For decades the US has been the world standard for foreign trade. As of 2019, 88% of all trades were being backed by that almighty dollar, making it the backbone of the world economy. However, China may be sneaking in something new for digital currency.
In the last few months, over 100k people were “airdropped” cold hard digital currency. This currency came from People’s Bank of China (PBOC), who has created a digital manifestation of the Chinese yuan. This is planned to run concurrently with its paper and coin playmates. Upon initial inspection, they resemble the same structure as Bitcoin and Ethereum. But there’s a major difference here: The Chinese government is the one fronting the money.
The suspected plan behind this is that the government plans to tightly control the value of the digital yuan, which they are known to do with the paper one as well. This would create a unique item within the world of cryptocurrency. Personally, I don’t think that any of this is going to go anywhere soon. Too many people still need hard currency but it does open up a unique aspect of currency that has only just started since debit and credit cards. It gives the government the ability to spy on its cryptocurrency users. Being able to monitor transaction flows can reveal things like tax evasion and spending habits. There is even the possibility of experimenting with expiring cash.
But how does this affect the US? There’s a method that has been used by Americans since WWII called dollar weaponization. The exchange domination allows the US government to monitor how the dollars move across the border. Along with that monitoring they are actually able to freeze people out of global financial products as well. It’s a phenomenal amount of power to hold.
The concern for economists is that the price fixing capabilities of this new currency as well as its backer being an entire countries government could affect everything about the global financial system. Only time will tell how true that turns out to be.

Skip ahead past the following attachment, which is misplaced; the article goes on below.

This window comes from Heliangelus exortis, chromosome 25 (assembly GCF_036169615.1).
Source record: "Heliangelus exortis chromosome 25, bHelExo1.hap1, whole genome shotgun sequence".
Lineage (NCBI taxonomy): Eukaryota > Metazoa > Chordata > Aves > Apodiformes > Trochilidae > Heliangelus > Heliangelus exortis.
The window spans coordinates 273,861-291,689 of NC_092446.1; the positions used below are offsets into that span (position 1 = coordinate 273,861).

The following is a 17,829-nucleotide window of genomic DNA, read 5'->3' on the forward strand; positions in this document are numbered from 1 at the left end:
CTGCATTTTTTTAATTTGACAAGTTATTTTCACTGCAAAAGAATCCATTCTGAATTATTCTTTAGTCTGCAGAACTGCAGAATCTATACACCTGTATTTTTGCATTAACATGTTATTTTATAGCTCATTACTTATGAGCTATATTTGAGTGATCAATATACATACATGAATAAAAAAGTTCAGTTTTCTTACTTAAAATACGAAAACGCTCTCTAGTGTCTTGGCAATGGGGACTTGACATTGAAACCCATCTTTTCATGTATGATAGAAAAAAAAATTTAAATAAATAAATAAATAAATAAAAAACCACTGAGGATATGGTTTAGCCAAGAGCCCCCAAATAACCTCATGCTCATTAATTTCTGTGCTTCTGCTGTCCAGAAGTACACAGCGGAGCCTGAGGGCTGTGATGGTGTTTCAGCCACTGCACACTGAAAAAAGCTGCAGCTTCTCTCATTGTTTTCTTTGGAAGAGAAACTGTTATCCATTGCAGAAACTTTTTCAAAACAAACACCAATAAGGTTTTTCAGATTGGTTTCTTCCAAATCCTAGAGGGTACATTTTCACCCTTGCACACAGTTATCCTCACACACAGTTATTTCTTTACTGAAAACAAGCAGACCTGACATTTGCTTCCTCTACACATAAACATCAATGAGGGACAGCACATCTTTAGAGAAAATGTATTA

There are a number of possibilities that could come up honestly and they could fall flat on their face unless they put their entire monetary worth behind it. Only time will tell but some economists are already calling for DigiDollars from the American government. Another step into the future.
A tiger shows its stripes: The growth of Tiger Global and their investments
(BUSINESS FINANCE) Tiger Global has been acquiring a load of tech companies – let’s talk about who they have and how they’ve been so successful.
In 2003, Tiger Global was founded by Chase Coleman who began his career at Tiger Management (brilliant name choice). In the ensuing years the investing firm expanded to include private equity and venture investing. Today it’s hitting the charts at $65B with its employees (number at ~100) being the firms’ biggest shareholders.
Earlier this month, Tiger Global raised one of the largest pots of VC money ever recorded, coming in at $6.7B. These came from a list of occurrences and investments.
- Roblox: A sandbox gaming startup, Tiger Global owned 10% when it went public in March and the value is hitting ~$38B+
- Stripe: A fintech firm Tiger Global leaped onto this investment when Stripe announced a $600m rise in value at a $95B monetary evaluation of the company.
- M&A wins: In 2020, 3 portfolio companies (Postmates, Kustomer, & Credit Karma) of Tiger Global were acquired in billion-dollar deals.
The tactics that Tiger Global stands by are well documented in a few different locations. One of the biggest that they push is speed. The deals that fly across their tables are completed in just 3 days, far outpacing other firms. When you are an investment firm hour are a time between success and failure. To keep up with these ideas, they have a pre-emptive approach to startups. Doing thorough research and throwing money at people before they even start looking for it. Knowledge is power and this lets them get their foot in the door faster than anybody else.